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Object Initialization User Code

Last updated: 2019-11-04

Object initialization user code serves two purposes. The first is to provide initial values to global constants and global references. The second to create the member initializer section of constructors that are defined by VectorCAST.
 

Global object example:

If a declaration looked like the following in the UUT, VectorCAST would need to initialize it at the point it defines it.
 

extern const int extern_global;
 

For example, const int extern_global; would cause a compile error. When we actually define it, we must provide an initial value to extern_global.

--

/*** BEGIN INITIALIZATION OBJECTS ***/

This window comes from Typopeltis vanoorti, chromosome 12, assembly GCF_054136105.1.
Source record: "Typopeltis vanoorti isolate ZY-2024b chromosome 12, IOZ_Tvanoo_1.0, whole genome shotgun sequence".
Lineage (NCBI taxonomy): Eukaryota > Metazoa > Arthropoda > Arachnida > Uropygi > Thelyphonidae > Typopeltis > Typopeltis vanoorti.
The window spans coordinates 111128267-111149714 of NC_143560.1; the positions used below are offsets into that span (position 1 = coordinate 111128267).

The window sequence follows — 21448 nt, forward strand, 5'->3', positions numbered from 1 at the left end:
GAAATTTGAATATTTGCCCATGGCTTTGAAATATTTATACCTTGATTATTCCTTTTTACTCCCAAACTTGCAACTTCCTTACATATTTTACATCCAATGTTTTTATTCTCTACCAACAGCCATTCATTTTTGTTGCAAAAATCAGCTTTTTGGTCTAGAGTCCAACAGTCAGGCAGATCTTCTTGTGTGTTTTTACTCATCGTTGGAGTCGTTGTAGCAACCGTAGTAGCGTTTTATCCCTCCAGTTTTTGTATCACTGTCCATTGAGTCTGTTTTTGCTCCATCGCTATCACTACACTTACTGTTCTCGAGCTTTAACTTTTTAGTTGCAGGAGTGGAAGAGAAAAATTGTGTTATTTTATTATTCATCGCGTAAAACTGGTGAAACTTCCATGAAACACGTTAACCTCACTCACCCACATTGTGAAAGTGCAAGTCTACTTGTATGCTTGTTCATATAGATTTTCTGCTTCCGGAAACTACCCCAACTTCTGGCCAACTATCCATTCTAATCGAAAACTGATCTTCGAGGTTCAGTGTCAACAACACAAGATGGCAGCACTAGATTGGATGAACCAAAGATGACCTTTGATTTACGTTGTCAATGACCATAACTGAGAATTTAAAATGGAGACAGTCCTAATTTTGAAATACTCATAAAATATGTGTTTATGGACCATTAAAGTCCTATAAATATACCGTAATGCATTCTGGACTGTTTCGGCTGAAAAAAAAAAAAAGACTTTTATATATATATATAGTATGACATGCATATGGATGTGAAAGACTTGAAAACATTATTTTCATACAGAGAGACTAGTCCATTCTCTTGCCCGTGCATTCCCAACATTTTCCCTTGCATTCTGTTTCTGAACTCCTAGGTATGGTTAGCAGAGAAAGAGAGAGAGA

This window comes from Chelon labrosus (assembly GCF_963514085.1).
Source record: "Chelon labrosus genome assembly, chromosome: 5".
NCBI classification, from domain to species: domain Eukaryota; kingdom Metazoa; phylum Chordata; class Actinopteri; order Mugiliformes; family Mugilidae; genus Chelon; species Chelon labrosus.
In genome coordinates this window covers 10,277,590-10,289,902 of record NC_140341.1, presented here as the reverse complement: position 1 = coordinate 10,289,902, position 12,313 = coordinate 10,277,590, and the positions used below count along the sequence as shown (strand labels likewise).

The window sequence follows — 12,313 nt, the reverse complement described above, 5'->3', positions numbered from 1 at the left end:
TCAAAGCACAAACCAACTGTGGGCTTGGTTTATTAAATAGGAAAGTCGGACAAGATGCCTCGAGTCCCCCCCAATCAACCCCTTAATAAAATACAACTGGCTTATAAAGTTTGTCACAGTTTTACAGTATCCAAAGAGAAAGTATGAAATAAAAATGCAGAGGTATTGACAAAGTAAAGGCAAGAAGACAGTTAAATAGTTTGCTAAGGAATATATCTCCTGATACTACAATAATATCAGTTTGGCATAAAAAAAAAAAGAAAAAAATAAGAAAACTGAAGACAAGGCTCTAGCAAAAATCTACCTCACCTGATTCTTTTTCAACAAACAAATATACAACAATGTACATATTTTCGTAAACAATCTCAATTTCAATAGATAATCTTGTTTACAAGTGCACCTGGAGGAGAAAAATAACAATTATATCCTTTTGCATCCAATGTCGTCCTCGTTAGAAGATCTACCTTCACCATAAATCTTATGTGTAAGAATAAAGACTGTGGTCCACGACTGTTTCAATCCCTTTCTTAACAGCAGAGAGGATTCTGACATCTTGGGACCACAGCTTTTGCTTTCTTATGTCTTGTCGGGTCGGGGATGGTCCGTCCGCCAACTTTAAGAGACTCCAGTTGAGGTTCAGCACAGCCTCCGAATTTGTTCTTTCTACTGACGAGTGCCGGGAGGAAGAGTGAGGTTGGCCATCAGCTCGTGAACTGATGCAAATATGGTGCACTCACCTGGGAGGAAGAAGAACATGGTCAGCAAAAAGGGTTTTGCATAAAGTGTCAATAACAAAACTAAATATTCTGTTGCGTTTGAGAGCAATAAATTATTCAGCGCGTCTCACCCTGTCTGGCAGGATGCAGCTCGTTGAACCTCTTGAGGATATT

int SOME_VCAST_OBJECT;
/*** END INITIALIZATION OBJECTS ***/

const int extern_global

/*** BEGIN INITIALIZATION CODE ***/
= SOME_VCAST_OBJECT
/*** END INITIALIZATION CODE ***/


A similar process is applied to constructors:

class B : public A {
  public:
    B(int a);
    const int b;
};

/*** BEGIN INITIALIZATION OBJECTS ***/
int SOME_VCAST_OBJECT1;
int SOME_VCAST_OBJECT2;
/*** END INITIALIZATION OBJECTS ***/

B::B(int a)

/*** BEGIN INITIALIZATION CODE ***/
: A(SOME_VCAST_OBJECT1), b(SOME_VCAST_OBJECT2)
/*** END INITIALIZATION CODE ***/

{
 // body of B::B
}


You should have access to all of your types and global objects from within these user code types. The caveat is that you must know the scope of type of user code. Hopefully the examples above will answer your questions. If you want to see the actual place that the user code is inserted, open the S0000009.cpp file and search for "VCAST_INIT_OBJ". 
 

 
Article Options
2019-11-04
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